Generally, I’m no fan of sports exhaust and pouring petrol down the exhaust to give pops and crackles (even in Normal) offends my engineering sensibilities. That said it does lend character to the engine and I suppose I have to admit I like it. I can put up with the pistol cracks on upward changes in Sport (when the Sports exhaust is “on”) but the flatulence on the overrun is a step too far for me and I find it embarrassing about town. I wish it was switchable – or removed. It will be interesting to see how the noise is affected by the particulate filter on WLTP compliant cars – Alpine are suggesting that the Sports exhaust is highly desirable then. At cruising speeds in either Normal or Sport mode the exhaust is already reduced to a very muted hum in the background.

Even road testers get excellent economy – mid thirties is easily attained, even with some spirited driving. On long runs 40 or more is the norm.

Transmission



As testers say – the gearchange is good but not quite as smooth and slick as PDK.

There is, however, more to a transmission than that. The Alpine has a couple advantages. The first is the ratio set – much lower and more closely spaced than the Cayman’s. Where you would frequently like a ratio between 1st and 2nd or 2nd and 3rd on the Cayman – you have a gear for every occasion with the Alpine. The other advantage the A110 has is the much-reduced level of creep relative to PDK. With the Cayman it is practically impossible to brake smoothly to a halt without slipping into neutral while still rolling. No such issue with the Alpine.

You can’t press both accelerator and brake together going forwards (you can in reverse). Personally, I find that a pity – it gives you more control when parking, for example. It’s also a technique racers use to overcome lag. While I wouldn’t do much of that it would be handy on occasion when you want to get smartly onto a roundabout and otherwise would be caught off boost.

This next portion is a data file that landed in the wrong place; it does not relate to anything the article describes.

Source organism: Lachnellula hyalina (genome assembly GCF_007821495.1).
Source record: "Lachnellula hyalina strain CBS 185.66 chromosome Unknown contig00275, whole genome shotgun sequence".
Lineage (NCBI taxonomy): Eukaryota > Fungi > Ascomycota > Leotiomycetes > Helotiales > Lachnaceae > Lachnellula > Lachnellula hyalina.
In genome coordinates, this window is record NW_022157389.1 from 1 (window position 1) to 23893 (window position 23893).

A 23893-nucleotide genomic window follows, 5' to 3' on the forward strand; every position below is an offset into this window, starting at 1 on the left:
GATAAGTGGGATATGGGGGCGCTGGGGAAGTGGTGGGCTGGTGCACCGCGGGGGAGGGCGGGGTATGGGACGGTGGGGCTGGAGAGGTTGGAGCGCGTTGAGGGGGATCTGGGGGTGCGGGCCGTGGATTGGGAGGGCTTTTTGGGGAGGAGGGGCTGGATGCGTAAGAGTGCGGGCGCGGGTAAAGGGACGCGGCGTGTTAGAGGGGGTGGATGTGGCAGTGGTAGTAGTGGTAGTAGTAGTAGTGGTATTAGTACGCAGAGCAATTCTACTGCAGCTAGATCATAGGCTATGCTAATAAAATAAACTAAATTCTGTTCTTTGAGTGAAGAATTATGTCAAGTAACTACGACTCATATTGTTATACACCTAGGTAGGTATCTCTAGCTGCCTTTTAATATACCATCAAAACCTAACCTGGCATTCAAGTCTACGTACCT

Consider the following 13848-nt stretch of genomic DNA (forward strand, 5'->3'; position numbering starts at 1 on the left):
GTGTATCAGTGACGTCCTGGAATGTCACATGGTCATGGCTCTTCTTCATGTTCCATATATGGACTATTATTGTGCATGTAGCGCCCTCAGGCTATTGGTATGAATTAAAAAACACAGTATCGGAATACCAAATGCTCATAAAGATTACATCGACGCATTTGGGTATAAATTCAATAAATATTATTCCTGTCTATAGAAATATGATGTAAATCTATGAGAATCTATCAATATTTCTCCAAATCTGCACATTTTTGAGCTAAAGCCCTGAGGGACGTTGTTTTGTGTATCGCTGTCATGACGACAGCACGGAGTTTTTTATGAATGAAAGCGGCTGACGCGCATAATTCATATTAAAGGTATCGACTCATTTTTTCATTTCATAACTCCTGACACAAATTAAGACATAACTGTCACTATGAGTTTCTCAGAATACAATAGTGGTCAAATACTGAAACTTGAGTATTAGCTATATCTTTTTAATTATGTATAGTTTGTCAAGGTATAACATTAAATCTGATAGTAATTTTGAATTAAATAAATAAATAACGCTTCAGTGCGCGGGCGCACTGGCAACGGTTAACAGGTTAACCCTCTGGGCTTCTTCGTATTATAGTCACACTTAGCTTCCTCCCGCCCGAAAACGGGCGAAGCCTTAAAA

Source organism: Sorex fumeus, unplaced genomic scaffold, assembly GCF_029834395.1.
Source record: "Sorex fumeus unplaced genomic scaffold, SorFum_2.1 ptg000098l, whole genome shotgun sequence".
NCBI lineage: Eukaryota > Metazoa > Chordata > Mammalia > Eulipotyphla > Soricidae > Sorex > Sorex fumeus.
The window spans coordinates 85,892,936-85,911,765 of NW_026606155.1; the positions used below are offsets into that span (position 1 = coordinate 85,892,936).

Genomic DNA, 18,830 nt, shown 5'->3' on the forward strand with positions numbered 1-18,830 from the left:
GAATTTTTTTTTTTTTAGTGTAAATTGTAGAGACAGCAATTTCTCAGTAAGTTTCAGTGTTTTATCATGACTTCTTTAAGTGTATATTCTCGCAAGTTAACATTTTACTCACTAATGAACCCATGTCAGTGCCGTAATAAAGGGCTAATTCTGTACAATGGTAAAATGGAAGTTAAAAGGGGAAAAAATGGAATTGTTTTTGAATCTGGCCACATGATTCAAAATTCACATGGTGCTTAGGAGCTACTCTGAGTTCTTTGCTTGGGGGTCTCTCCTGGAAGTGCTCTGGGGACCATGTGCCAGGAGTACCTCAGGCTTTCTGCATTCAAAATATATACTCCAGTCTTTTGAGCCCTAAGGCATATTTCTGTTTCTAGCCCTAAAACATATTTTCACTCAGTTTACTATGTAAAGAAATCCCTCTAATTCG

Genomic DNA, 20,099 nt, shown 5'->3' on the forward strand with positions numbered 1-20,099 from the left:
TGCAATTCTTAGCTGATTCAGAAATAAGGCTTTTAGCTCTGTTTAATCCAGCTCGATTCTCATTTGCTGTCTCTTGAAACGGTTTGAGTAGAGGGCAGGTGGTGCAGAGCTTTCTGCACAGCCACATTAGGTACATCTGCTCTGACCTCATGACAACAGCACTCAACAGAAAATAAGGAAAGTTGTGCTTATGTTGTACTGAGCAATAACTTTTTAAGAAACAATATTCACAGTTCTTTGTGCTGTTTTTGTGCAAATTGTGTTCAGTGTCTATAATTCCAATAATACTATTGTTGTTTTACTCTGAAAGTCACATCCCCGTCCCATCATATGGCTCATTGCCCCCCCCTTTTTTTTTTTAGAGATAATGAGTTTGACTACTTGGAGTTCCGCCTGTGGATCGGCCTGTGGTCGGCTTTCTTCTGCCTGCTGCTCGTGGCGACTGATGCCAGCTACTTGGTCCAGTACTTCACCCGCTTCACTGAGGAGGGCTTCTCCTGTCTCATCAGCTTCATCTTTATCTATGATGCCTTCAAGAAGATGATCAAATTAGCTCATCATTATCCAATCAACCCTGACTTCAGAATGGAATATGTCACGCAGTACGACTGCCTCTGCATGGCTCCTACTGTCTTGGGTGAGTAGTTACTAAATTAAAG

Overall, yes the PDK gearbox is better – but I prefer the Alpine transmission as a whole.

Brakes



The PE brakes (bigger than standard remember) rarely get a mention – but I regard them as terrific. Unlike most brakes these days they aren’t overserved – they might well feel heavy at first. Power and progression, however, is very good indeed. One of the few road tests which tested them properly found them just as powerful as ceramics on the 718, but with better consistency and progression. And that was with repeated stops from 100mph.

Comfort and Convenience



Let me agree with quite a lot of the press comments
.
1) The interior doesn’t look as plush as the Cayman

2) Oddment is almost non-existent. It is inexcusable, even allowing for weight saving. I have added 5 cargo nets and a couple of plastic trays behind the seats (only possible if you are short) and a couple of coat hooks on the seat backs. Total extra weight probably less than a kilo.

3) Luggage space is lacking. It certainly is compared with a Cayman. It’s a decent amount of space compared other cars in the class, but not very conveniently arranged. You will probably need a bespoke suitcase to use the shallow front boot effectively (nearly £500 from Alpine – but around £130 elsewhere). The rear boot is similar in size to the front but has a small opening which makes it only suitable for squashy bags. There is actually more space behind the seats than either boot for shorties like me – but it’s quite difficult to access behind the buckets. All that said, there is plenty of space for a weekend away – and a continental tour is perfectly feasible if you pack carefully.

How about the interior in use? The seats are well liked and comfortable even for long journeys. Unusually they don’t impede access much – the A110 fairs very well in that regard. It is fair to point out that they aren’t as supportive laterally as some buckets– but, for me, that fits in with the aim of making the car useable everyday – rather than a track weapon.